A new sewing machine? And what sewing is like for me these days....

I've had my sewing machine for five or six years now.  It is a former top-of-the line machine that I've been fairly happy with overall.  It seems like I've had problems with the embroidery portion of the machine from the get-go, and it did need an adjustment when I first got it to make the decorative stitches line up properly.  The repair man at the place I bought it from grudgingly adjusted it while I was in a class only because the instructor insisted he do it.  I CANNOT SAY THIS ENOUGH:  A GOOD REPAIR PERSON IS IMPERATIVE FOR SEWING MACHINES.  When you go to try out machines, if the staff and the repair person SEEM INDIFFERENT OR UNKNOWLEDGEABLE, GO ELSEWHERE.  It really is that important.  I should have gone elsewhere to purchase my machine. 

If you are considering buying a sewing machine, it is really important to go try out the machine with the types of fabrics you usually sew.  Try several brands and models. You may surprise yourself and end up with something much different than you thought you wanted.  And beware, machine dealers are pretty much always going to try to get you to buy the top-of-the line machine even if you don't need that much machine.

Anyway, lately I've been having more trouble with the embroidery unit and my automatic buttonhole foot is not making a nice buttonhole either.  My machine is computerized and most of the buttonhole stitches are not manual.  I have one stitch left I've been using until I can get my machine in to be cleaned and looked at, but it's definitely not ideal.  My sewing lately is like this:  sew a few seams, look at them, see how bad they look, rip them out, repeat.  Sometimes several times.  Talk about frustration.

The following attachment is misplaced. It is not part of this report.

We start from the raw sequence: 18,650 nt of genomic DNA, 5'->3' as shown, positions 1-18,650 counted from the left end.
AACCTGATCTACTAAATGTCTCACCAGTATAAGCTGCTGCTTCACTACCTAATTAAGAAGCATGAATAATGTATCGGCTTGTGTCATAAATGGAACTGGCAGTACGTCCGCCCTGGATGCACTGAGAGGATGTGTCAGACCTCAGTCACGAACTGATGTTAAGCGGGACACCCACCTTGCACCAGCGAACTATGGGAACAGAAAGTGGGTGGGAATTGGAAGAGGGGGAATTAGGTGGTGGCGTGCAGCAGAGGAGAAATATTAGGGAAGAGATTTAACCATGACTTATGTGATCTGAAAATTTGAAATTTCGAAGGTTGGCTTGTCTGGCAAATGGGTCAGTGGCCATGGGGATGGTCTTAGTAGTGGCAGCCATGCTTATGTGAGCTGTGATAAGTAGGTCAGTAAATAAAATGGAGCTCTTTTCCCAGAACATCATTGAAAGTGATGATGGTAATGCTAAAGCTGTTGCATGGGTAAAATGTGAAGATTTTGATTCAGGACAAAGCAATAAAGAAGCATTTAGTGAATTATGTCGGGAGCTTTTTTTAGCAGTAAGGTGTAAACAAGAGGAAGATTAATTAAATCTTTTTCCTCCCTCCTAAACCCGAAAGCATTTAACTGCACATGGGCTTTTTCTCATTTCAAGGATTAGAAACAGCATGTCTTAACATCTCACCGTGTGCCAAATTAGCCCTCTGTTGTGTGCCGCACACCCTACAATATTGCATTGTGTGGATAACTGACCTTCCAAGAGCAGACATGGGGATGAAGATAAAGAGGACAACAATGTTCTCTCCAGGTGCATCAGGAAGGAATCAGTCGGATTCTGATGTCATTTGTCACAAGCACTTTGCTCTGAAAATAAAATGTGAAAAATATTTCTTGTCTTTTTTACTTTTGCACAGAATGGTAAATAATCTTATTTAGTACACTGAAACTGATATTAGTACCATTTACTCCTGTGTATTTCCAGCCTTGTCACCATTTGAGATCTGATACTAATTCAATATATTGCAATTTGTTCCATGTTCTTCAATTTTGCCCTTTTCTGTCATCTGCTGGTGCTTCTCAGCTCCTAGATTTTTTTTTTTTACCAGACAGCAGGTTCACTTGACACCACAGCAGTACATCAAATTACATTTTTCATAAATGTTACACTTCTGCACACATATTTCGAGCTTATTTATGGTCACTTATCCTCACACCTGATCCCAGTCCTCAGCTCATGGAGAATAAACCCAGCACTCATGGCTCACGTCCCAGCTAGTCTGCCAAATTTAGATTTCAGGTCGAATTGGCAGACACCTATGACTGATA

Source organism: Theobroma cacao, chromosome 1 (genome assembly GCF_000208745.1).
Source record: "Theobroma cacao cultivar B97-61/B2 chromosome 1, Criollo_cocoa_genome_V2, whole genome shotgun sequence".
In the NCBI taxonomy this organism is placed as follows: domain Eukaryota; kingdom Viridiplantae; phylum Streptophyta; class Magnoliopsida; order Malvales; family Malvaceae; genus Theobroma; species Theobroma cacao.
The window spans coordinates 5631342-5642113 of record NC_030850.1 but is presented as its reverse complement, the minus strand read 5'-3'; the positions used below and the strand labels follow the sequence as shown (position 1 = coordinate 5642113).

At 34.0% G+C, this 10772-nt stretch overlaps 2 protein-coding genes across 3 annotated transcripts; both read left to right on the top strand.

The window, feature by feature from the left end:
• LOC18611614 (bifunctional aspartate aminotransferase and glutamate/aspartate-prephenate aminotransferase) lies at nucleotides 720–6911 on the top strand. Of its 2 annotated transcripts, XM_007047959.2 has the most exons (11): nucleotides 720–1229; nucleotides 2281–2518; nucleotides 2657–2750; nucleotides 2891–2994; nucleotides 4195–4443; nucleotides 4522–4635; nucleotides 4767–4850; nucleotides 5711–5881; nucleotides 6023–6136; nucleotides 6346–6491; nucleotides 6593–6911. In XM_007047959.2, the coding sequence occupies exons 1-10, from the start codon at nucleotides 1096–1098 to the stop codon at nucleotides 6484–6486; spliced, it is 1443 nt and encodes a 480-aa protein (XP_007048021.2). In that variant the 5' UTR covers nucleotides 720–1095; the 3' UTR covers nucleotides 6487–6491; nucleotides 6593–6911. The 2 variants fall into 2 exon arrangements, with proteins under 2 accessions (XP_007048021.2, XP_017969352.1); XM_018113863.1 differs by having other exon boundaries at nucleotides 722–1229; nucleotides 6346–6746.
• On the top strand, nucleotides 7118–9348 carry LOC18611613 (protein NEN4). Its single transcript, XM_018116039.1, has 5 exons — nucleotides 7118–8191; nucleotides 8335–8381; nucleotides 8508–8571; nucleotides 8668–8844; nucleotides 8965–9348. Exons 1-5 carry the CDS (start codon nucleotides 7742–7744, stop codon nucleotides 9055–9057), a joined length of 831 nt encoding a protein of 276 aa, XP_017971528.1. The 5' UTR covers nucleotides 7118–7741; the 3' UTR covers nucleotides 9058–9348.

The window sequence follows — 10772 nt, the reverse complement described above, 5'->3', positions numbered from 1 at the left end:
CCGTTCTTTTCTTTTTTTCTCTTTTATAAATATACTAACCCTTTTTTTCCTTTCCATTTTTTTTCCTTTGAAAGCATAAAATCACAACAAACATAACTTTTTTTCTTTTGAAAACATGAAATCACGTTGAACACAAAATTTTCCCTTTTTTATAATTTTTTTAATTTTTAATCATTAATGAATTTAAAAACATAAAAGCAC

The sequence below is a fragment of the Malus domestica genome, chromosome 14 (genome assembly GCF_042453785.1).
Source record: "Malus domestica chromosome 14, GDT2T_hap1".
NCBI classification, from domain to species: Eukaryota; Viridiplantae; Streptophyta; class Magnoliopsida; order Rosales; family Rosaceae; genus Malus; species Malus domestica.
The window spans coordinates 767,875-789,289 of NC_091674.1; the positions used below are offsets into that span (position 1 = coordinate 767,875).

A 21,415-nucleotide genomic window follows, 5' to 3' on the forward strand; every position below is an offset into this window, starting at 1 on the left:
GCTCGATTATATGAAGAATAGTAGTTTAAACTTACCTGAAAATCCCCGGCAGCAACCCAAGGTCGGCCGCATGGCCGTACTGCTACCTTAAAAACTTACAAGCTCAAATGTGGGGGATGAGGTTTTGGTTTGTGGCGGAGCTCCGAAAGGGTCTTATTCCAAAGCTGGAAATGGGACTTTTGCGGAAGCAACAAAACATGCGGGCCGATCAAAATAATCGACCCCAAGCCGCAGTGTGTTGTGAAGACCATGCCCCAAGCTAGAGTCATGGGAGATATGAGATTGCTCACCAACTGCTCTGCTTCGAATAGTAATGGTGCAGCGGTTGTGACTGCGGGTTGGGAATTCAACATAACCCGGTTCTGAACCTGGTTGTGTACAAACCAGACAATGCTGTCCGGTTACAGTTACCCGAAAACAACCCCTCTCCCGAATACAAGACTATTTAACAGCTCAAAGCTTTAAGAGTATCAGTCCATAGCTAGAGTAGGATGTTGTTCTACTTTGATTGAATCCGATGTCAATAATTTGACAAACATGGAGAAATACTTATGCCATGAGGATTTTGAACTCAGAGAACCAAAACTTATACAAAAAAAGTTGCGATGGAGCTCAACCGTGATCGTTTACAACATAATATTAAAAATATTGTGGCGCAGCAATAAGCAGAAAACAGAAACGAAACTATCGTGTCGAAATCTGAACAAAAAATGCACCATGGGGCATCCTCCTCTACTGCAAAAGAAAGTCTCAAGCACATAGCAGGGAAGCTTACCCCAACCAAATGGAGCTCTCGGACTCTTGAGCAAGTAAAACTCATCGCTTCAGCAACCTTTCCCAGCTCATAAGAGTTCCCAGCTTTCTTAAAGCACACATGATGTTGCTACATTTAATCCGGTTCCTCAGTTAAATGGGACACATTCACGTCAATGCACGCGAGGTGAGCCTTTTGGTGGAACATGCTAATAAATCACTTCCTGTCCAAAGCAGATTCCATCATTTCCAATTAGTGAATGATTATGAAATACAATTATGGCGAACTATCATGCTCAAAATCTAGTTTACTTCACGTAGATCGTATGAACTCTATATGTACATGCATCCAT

So this weekend we went to the AQS (American Quilter's Society) show in Lancaster, PA.  I needed a part for my serger (a home repair gone wrong, necessitating a new upper looper converter), so we headed to the Bernina booth.  There a nice man was most eager to show me several sewing machines, so feeling somewhat obligated to be polite, I sat through several demonstrations even though I was not thinking I needed a new machine.  As we continued to walk through the show, my husband commented on how he wasn't really impressed with how my Viking is holding up and that it seems like I've had a lot of problems with it that haven't been resolved, and maybe I should look at some other options. 

As a result, we sat through demonstrations of a few Janomes, which I didn't like nearly as much as I thought I would, and another Bernina.  Neither of them have all the features I like best about my current machine, such as a drop in bobbin, foot up/down & needle up/down buttons easily accessible on the front of the machine, clear feet, my favorite 1/4" clear piecing foot, etc.  I did not look at the Babylocks because I just do not like them for whatever reason, and I didn't look at Pfaff either.  In the end, I went over to the Viking booth, talked to the Viking educator, and also a repair guy (who was surprisingly young) from a shop somewhere in PA.  They were both quite helpful.

So I'm going to take my machine in to a local place to be cleaned and serviced.  If that doesn't resolve my problems, I have the Viking educator's contact information along with the repair guy's contact information if my local place doesn't get things straightened out for me.  Looking at the other machines reminded me how much I actually like mine when it's working right.

I did manage to get a new upper looper converter to put on my Bernina and hopefully that will resolve my (minor) issue with my two-thread rolled stitch.  I'm having a hard time being able to find time away to take my Viking in for the cleaning though.  The only back-up machine I have is a Featherweight that's been sitting in the closet for years.  It is a great straight-stitch machine--yes, straight stitch only, which means no buttonholes, zig-zag, etc.  It's been sitting so long I'm worried it won't work right.  That machine is pretty basic though, so my husband can try to work on it if necessary.

Okay, I must get back to my sew a few seams, rip them out, resew, repeat so that I can finish off the project I've been working on.  And then a trip to the repair man is definitely in order.

Happy sewing!